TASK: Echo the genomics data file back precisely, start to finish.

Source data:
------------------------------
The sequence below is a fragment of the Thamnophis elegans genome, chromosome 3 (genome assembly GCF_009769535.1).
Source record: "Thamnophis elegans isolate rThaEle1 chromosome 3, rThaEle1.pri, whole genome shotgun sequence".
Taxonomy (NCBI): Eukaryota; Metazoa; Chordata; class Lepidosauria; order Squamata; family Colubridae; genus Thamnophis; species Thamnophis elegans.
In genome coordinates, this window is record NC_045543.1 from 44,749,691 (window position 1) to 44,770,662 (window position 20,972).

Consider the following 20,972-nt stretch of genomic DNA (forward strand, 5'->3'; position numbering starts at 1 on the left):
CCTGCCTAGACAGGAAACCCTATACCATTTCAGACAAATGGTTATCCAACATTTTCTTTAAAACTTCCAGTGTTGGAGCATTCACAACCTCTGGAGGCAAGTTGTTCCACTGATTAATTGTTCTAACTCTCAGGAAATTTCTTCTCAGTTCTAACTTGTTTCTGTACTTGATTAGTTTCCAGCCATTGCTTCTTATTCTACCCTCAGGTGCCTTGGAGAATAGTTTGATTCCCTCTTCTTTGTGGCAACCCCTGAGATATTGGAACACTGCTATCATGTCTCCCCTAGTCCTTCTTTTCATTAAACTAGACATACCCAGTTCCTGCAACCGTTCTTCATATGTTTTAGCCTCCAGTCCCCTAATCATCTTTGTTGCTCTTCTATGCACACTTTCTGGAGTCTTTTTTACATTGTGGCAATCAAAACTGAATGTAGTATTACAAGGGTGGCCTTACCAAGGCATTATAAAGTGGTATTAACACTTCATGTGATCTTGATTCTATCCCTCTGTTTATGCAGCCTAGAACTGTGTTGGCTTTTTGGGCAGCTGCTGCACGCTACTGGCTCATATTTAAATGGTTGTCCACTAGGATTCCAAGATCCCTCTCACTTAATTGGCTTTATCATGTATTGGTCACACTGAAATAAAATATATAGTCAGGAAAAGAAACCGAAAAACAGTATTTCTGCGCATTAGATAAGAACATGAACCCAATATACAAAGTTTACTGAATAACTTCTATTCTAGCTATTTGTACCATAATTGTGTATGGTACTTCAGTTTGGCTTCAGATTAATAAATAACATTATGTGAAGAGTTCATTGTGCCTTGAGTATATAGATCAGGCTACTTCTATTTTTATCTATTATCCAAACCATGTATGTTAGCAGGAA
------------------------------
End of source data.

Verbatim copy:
The sequence below is a fragment of the Thamnophis elegans genome, chromosome 3 (genome assembly GCF_009769535.1).
Source record: "Thamnophis elegans isolate rThaEle1 chromosome 3, rThaEle1.pri, whole genome shotgun sequence".
Taxonomy (NCBI): Eukaryota; Metazoa; Chordata; class Lepidosauria; order Squamata; family Colubridae; genus Thamnophis; species Thamnophis elegans.
In genome coordinates, this window is record NC_045543.1 from 44,749,691 (window position 1) to 44,770,662 (window position 20,972).

Consider the following 20,972-nt stretch of genomic DNA (forward strand, 5'->3'; position numbering starts at 1 on the left):
CCTGCCTAGACAGGAAACCCTATACCATTTCAGACAAATGGTTATCCAACATTTTCTTTAAAACTTCCAGTGTTGGAGCATTCACAACCTCTGGAGGCAAGTTGTTCCACTGATTAATTGTTCTAACTCTCAGGAAATTTCTTCTCAGTTCTAACTTGTTTCTGTACTTGATTAGTTTCCAGCCATTGCTTCTTATTCTACCCTCAGGTGCCTTGGAGAATAGTTTGATTCCCTCTTCTTTGTGGCAACCCCTGAGATATTGGAACACTGCTATCATGTCTCCCCTAGTCCTTCTTTTCATTAAACTAGACATACCCAGTTCCTGCAACCGTTCTTCATATGTTTTAGCCTCCAGTCCCCTAATCATCTTTGTTGCTCTTCTATGCACACTTTCTGGAGTCTTTTTTACATTGTGGCAATCAAAACTGAATGTAGTATTACAAGGGTGGCCTTACCAAGGCATTATAAAGTGGTATTAACACTTCATGTGATCTTGATTCTATCCCTCTGTTTATGCAGCCTAGAACTGTGTTGGCTTTTTGGGCAGCTGCTGCACGCTACTGGCTCATATTTAAATGGTTGTCCACTAGGATTCCAAGATCCCTCTCACTTAATTGGCTTTATCATGTATTGGTCACACTGAAATAAAATATATAGTCAGGAAAAGAAACCGAAAAACAGTATTTCTGCGCATTAGATAAGAACATGAACCCAATATACAAAGTTTACTGAATAACTTCTATTCTAGCTATTTGTACCATAATTGTGTATGGTACTTCAGTTTGGCTTCAGATTAATAAATAACATTATGTGAAGAGTTCATTGTGCCTTGAGTATATAGATCAGGCTACTTCTATTTTTATCTATTATCCAAACCATGTATGTTAGCAGGAA